■ Words & Images by Grant Dixon
While you might not call it quite a ‘midlife crisis’, after 12 years working in the horticultural industry, Bay of Plenty’s Ryan Hampton started looking for options more in line with his passion – fishing.
Ryan had been born and raised in a fishing family growing up around the Bay of Plenty and Waihi. He had always been keen on sharing his knowledge and this morphed into his YouTube channel after he started videoing his trips, initially for TikTok and other social media platforms.
Living in the Coromandel, Ryan was a basic huntergatherer, putting food on the table grassroots Kiwi style.
“There was an abundance on my doorstep – everything from snapper, squid, and flounder through to shellfish, so I filmed myself and friends targeting various species either landbased or from a small tinnie I set up to do the job,” Ryan says.
While he soon built up quite a following on social media among like-minded Kiwis, his efforts were noticed by John Donald, owner of Catch! Tackle.
“John saw my videos on TikTok and got in touch. Catch! Tackle complimented, in many ways, my varied fishing styles and now are a major part of what I do.”
The idea of doing a boat giveaway had been in the pipeline for some time. Ryan and John saw the perfect opportunity to build a small but well-appointed trailer boat. The project was pulled together and now Ryan will show it and Catch! Tackle off around the country over the next eight months, after which it will go to one deserving angler.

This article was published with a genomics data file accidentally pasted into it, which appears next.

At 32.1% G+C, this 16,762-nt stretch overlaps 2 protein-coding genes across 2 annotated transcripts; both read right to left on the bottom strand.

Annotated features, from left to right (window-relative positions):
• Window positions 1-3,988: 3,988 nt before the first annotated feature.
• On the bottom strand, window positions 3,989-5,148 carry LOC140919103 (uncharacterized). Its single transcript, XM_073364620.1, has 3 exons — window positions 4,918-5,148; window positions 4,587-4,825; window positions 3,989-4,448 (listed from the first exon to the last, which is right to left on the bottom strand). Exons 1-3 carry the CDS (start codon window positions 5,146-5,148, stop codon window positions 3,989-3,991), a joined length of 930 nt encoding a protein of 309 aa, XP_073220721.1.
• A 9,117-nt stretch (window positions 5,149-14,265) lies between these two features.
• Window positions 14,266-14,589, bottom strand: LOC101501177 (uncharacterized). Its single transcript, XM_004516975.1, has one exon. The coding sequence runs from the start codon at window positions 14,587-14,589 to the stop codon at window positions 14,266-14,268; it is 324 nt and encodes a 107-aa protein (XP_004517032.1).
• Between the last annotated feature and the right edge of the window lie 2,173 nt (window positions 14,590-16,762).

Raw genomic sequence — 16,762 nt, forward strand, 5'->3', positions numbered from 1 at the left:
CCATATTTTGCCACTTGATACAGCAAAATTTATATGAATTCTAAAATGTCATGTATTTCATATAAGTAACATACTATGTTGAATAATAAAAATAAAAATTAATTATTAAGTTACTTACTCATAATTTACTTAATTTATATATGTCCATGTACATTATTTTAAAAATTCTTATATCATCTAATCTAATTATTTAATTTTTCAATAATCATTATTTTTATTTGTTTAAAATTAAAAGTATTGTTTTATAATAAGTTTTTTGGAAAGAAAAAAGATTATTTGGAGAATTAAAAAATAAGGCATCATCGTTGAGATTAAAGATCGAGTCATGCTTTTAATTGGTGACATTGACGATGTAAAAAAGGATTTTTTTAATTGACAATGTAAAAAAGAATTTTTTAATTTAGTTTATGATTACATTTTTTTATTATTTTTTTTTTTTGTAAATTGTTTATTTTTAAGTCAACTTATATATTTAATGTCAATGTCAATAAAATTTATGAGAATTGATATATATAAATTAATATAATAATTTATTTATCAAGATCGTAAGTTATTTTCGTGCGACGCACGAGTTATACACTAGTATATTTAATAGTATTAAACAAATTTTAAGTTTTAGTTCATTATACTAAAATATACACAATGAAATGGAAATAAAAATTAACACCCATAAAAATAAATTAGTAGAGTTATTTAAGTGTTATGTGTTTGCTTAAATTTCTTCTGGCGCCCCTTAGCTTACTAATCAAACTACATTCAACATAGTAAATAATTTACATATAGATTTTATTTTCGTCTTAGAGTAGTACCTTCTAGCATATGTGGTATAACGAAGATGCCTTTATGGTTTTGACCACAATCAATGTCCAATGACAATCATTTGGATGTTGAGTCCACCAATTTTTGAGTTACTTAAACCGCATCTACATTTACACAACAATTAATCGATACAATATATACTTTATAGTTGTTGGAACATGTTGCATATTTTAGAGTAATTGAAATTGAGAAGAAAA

“I am calling it a Kiwi Road Trip, and don’t have any firm plans. Each place I go I will put up a post looking to hook up with locals to fish with and create content.”
Ryan has a roof tent on his Rav 4 so he will never be short of accommodation. Looking at the boat, there will be no shortage of crew wanting to test its fishability – and they won’t be disappointed.
The boat chosen is a 390 Powercat, built by Kingfisher Boats in Tauranga. It is powered by a Yamaha 40 HP Four Stroke electric trim-and-tilt motor and carried on a custom-built GFab trailer. The Lowrance electronics were not fitted at the time the boat was put through its paces.
Apart from a couple of short runs to PD the motor, Ryan’s first ‘serious’ outing was to have been at Mangawhai, but a strong NE wind and swell put paid to any thoughts of a bar crossing. Being confined to the harbour gave me a good opportunity to shoot some running shots as Ryan put the new rig through its paces.
It was only when I started poking around with the camera that I realised just how many ‘moving parts’ this boat, christened Donna in memory of his mum who passed away earlier in the year, had.
Muddy Feet presenter Ryan Hampton puts his promotional rig, a 390 Powercat, through its paces.
1) Donna is easily towed by Ryan’s Rav4.
2 & 3) Having livebaits extends the angler’s options.
4) U-Dek covers most of the flat surfaces.
5) The lighting switchboard incorporates a USB port.
6) The forward casting platform.
7) The battery box is placed as high as possible.
I am familiar with the performance of the Powercat range having tested and written up several models in the past. I found them sea-kindly and very stable. The 390 is no exception.
Donna features a forward casting platform that is easily accessed via step. It, like most flat surfaces aboard, has been given the U-Dek treatment that offers both excellent grip and is soft to stand on. The U-Dek has been customized with the boat name and Ryan’s ‘handle’ – Muddy Feet – embossed into the covering, along with some of the key sponsors. Very smart!